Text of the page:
Once the awe and surprise passed, and Eric Smith came into the battlefield and quickly pointed out that the milk() function doesn't use any member variables. The class Cow is a class that, if I create a million instances of, they will all be identical in structure. Why is that? Because they have no data.

Static functions v.s. Member functions

Really briefly now: classes define functions. There can be static functions or member functions.

class MyClass {
  public:
    static void staticFunction() {
      // do something
    }

    void memberFunction() {
      // do something else
    }
  };

You can call them like this:

MyClass::staticFunction(); // calls the static function

  MyClass* myInstance = new MyClass(); 
  myInstance->memberFunction(); // call member function

The main difference here is in the way that they are used. You can call static functions by simply referencing the class itself. But to call member functions, you need to create an instance of that class (i.e. using new) and then call the member function "on" that instance.

So on the surface, they're different. But under the boards, in memory and compiled code, there really is no difference. The class MyClass is compiled into a groups of instructions that we call "functions". Functions are nothing more than logical operations on some data (which may vary each time the function is called). But think about it: if memberFunction performs some logic related to a specific instance of a class, does that "logic" vary from instance to instance? No, it doesn't. The data varies, yes, but not the logic. And that's where instances come into play. An instance of a class really only stores data specific to that instance. The logical operations (a.k.a functions) are the same for all instances (they are literally one set of instructions, in one location in memory, and shared by all instances).

Now if you don't already know where I'm going with this, you may be asking yourself: if all instances of an object use the same instructions located in the same physical address space in memory, how come when I call the same instruction on different objects, different things happen? One slight difference between member and static functions, is that member functions automatically get passed one extra, hidden parameter - the "this" pointer. You don't see it in the function's signature, but the compiler allows you to use "this" inside each member function. And what is "this"? "this" is a pointer to the instance on which you called the member function.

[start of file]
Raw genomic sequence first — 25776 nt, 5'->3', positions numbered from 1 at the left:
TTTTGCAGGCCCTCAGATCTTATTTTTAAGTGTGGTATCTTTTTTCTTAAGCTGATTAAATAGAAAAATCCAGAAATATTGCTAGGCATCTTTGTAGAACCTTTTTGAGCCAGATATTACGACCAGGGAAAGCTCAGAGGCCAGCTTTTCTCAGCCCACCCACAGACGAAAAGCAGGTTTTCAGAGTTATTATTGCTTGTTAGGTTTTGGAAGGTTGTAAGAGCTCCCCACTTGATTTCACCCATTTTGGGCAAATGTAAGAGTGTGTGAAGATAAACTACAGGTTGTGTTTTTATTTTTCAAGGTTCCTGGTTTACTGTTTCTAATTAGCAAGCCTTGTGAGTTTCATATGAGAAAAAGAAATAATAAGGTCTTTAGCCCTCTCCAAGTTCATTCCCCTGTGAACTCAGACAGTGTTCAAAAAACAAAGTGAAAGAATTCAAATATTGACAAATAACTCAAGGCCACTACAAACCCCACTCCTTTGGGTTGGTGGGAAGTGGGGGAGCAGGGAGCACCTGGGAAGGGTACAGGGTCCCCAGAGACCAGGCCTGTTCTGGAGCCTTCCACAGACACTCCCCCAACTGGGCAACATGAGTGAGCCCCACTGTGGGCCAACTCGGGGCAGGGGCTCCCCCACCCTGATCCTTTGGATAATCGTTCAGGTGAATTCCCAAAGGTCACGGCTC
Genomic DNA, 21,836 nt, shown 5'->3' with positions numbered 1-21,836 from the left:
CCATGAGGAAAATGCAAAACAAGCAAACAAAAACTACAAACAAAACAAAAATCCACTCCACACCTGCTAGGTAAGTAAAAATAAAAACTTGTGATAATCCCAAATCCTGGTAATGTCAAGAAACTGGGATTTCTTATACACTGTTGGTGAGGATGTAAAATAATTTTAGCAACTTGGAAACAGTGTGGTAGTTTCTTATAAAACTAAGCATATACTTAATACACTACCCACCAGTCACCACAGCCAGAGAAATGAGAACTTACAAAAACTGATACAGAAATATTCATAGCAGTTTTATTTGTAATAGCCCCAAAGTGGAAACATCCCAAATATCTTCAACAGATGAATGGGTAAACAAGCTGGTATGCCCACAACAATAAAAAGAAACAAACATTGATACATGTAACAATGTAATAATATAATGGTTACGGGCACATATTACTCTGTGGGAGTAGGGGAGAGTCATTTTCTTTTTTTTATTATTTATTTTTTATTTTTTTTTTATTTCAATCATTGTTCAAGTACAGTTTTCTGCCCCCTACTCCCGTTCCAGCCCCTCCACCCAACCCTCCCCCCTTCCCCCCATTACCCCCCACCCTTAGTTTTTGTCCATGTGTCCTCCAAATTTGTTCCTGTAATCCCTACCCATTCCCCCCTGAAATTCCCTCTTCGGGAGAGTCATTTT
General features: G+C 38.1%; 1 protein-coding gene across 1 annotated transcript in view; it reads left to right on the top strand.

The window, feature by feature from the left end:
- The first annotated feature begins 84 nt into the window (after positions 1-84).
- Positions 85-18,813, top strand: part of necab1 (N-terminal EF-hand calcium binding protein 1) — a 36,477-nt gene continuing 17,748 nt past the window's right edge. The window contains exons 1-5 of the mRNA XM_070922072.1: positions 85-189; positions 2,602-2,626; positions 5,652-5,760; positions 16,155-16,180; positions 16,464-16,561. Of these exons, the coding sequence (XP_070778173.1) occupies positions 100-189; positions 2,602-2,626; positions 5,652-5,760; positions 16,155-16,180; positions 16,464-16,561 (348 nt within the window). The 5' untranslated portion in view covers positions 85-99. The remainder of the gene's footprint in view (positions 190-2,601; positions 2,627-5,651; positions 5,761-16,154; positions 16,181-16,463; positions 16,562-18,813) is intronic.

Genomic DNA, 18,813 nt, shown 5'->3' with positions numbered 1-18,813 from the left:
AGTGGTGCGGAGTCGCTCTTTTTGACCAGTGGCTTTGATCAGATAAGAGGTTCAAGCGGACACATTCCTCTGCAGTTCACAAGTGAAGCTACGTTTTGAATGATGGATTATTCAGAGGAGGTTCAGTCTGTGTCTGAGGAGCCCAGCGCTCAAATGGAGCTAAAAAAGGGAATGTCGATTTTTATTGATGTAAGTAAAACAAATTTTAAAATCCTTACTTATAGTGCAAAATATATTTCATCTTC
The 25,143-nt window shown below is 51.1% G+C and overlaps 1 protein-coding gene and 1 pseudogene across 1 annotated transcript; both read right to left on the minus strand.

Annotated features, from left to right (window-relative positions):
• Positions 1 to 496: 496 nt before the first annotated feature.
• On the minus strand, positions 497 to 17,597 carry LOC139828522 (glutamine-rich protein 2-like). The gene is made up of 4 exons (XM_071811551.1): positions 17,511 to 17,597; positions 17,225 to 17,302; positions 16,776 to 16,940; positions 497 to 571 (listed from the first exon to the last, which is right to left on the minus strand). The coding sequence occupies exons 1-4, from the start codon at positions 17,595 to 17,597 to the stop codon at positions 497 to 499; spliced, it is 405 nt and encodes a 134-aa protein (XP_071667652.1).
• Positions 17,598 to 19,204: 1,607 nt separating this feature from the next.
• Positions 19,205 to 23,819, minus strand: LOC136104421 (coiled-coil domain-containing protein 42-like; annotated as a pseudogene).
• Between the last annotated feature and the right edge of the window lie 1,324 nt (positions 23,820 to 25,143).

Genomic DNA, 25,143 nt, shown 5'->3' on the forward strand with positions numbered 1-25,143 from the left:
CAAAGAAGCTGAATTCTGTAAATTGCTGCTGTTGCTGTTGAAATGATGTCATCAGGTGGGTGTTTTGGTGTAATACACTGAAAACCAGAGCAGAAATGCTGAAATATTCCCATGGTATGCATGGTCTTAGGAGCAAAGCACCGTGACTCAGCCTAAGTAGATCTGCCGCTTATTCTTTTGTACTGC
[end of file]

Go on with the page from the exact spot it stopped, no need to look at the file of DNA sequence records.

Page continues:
We're almost done so bear with me. Consider this snipped:

class Cow {
  public:
    std::string name;

    void printName(){
      std::cout << "My name is " << name << std::endl;
    }
  };

  int main() {
    Cow* cow1 = new Cow();
    cow1.name = "Betty";

    Cow* cow2 = new Cow();
    cow2.name = "Sue";

    cow1->printName();
    cow2->printName();

    return 0;
  }

There will only be one definition of printName() in memory, and both cow1 and cow2 will use that same definition. The only difference is that the function will be passed an invisible 'this' pointer, whose value will be cow1 when you do cow1->printName() and cow2 when you do cow2->printName(). When the function tries to print the name of that cow, it will automatically follow the 'this' pointer and access the data stored in "name" (which will be different for each cow).

Finally, going back to this example:

class Cow {
  public:
    void milk(){
      std::cout >> "I'm a cow being milked." >> std::endl;
    }
  };

  int main() {
    Cow* cowPointer = 0;
    cowPointer->milk();
    return 0;
  }

Why doesn't the program crash? We're clearly following a pointer that takes us to memory located at 0 - why doesn't the OS kill our process? Well, I didn't quite tell you the whole truth before. We don't always follow the leash when we do cowPointer->milk(). Remember, behind the scenes what's happening is that we're calling function milk() on class Cow, and magically passing it the pointer cowPointer. milk is a valid function in memory, because it was compiled and stored alongside the class Cow itself. The function executes (it prints some text to cout), but it never really uses the this pointer. There are no instance variables being used in that function, so it never really goes to read or write to memory at address 0. And since we're not touching that memory, the OS allows us to continue as if we never did anything wrong.

And this is how we can pretend to be tough like Chuck Norris, deference NULL (0) pointers, and still get away with it.

Now, by no means am I advocating that you write programs like this. I just wanted to shed some light on how C++ compiles classes behind the scenes. If you're explicitly setting the values of your pointers to some predefined address space, you're playing Russian Roulette with your program. Experiment and try it yourself!

Dariusz Pasciak, Software Craftsman

Dariusz Pasciak likes pizza and burgers, beaches and mountains, music and software.